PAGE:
AMSAC’s Rojo de la Vega told a different story. According to his narrative, the mining industry is under assault by organized crime and the government has not provided adequate security for mining operations, especially for the transportation of precious metals. As a result, the mining industry in Sonora suffered a 15% increase in cost of doing business.
Some of those costs, explained the mining association president, came from the purchasing and operation of security cameras. But most costly, he said, has been the creation of private security forces. “We have experienced the need to create our own paramilitary forces.”
As long as we don’t have tranquility and the rule of law, said the AMSAC president, “We have had to create our own systems of security.” Neither the federal or state governments have made information about the extent of these mining-related paramilitary forces or about their purview, weaponry, or violent incidents.
Yet another perspective comes from mining sector expert Miguel Valencia at Monterrey Technical School, who has observed that profits from mining in Mexico are so high that any problems related to crime and violence don’t detract from the incentives of capturing so much wealth. “It is such a profitable business that although crime may cost the companies some money and they have to pay for more security, the flow of investments will continue,” he said.
 Gustavo Castro Soto, “La minería y la Resistencia en México,” Jan. 13, 2013, at: http://www.cronicadechihuahua.com/Deudos-de-barzonistas-asesinados,31651.html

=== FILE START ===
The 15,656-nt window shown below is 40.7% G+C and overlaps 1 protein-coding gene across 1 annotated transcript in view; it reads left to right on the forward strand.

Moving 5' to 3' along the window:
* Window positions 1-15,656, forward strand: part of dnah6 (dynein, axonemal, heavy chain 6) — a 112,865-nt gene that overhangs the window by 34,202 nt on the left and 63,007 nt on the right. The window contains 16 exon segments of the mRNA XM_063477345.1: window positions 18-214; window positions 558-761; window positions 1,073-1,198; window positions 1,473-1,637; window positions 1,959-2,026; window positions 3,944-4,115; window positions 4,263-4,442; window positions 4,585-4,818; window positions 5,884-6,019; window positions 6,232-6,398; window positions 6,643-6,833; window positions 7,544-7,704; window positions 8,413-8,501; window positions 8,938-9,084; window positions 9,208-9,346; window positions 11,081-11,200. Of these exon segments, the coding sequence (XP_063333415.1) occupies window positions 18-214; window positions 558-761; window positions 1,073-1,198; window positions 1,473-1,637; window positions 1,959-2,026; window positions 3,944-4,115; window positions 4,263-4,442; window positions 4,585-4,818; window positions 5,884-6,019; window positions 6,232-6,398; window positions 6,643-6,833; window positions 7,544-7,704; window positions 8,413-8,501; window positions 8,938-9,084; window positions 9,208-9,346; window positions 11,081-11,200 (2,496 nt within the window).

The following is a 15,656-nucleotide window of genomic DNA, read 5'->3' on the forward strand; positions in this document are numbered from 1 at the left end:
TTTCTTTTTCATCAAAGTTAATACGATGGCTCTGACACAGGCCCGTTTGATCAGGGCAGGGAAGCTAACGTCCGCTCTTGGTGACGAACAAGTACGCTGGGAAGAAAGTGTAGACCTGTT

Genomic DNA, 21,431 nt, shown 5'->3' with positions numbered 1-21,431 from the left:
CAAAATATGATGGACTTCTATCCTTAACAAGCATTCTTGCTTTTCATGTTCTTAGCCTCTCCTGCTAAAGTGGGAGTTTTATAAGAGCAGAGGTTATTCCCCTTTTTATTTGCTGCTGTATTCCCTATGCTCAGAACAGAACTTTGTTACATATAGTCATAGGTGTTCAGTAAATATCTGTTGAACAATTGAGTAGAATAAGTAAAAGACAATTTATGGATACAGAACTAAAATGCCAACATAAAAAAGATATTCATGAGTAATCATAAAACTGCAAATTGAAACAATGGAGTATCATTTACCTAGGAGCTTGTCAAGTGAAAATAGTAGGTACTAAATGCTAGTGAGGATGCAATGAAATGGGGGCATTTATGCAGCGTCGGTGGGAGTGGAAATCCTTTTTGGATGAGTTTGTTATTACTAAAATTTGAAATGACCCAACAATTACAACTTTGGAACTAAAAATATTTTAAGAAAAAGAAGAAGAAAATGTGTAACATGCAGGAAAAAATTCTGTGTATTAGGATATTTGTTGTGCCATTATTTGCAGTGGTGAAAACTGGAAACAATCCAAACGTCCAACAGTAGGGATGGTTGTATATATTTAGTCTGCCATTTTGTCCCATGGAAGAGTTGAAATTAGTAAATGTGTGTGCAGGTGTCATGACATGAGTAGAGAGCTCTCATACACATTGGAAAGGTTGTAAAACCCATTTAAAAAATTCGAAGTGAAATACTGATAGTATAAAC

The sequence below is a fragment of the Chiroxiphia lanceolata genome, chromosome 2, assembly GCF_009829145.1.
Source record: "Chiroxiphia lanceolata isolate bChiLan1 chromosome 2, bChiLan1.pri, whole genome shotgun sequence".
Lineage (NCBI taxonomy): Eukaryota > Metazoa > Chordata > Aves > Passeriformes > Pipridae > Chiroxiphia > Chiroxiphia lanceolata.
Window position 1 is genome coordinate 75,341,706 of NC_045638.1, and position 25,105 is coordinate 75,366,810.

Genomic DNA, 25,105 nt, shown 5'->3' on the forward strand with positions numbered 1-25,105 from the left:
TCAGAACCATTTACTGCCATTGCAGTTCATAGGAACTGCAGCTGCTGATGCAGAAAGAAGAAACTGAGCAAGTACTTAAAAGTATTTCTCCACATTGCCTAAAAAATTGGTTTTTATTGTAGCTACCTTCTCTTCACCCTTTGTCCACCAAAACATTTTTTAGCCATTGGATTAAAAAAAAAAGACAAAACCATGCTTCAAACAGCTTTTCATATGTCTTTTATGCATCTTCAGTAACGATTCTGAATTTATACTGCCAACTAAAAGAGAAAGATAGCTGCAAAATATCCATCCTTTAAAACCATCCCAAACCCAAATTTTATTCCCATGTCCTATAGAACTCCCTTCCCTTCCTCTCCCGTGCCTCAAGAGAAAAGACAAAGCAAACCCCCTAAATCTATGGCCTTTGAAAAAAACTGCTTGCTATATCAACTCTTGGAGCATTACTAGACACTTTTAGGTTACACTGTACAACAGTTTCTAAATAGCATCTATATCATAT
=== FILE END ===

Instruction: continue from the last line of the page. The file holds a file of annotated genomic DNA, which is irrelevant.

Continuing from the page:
AMSAC, “Directorio de Miembros,” at: http://amsac.com.mx/dir_miem.htm
 “Deudos de Barzonistas asesinados denucian el pacto del gobierno con el narco,” La Crónica de Chihuhua, Oct. 22, 2014, at: http://www.cronicadechihuahua.com/Deudos-de-barzonistas-asesinados,31651.html
 La Jornada, Sept. 12, 2014, at: http://www.jornada.unam.mx/2014/09/12/politica/003n1pol
 Sonora SI, “Curículum de la empresa,” at http://www.sonorasi.mx/index.php?option=com_content&view=article&id=253&Itemid=145
 Sonora SI, “Fondo de Operación de Obras,” at: http://www.sonorasi.mx/index.php?option=com_content&view=article&id=256&Itemid=145
 “Control Narcotráfico Minas en 5 Estados,” 24 Horas, Aug. 16, 2013, at: http://www.24-horas.mx/controla-narcotrafico-minas-en-cinco-estados/; “Mexican Organized Crime Controls Mining in Five States,” InSight Crime, August 18, 2013, at: http://www.insightcrime.org/news-briefs/mexico-organized-crime-controls-mining-in-five-states
 Arturo Vega, “Ahora narco va por oro y plata; mineras arman grupos,”Excélsior, May 1, 2012.
 Blanca Estela Botello, “Irregular, 30% de mineras,” Crónica.com, May 20, 2013, at http://www.cronica.com.mx/notas/2013/754413.html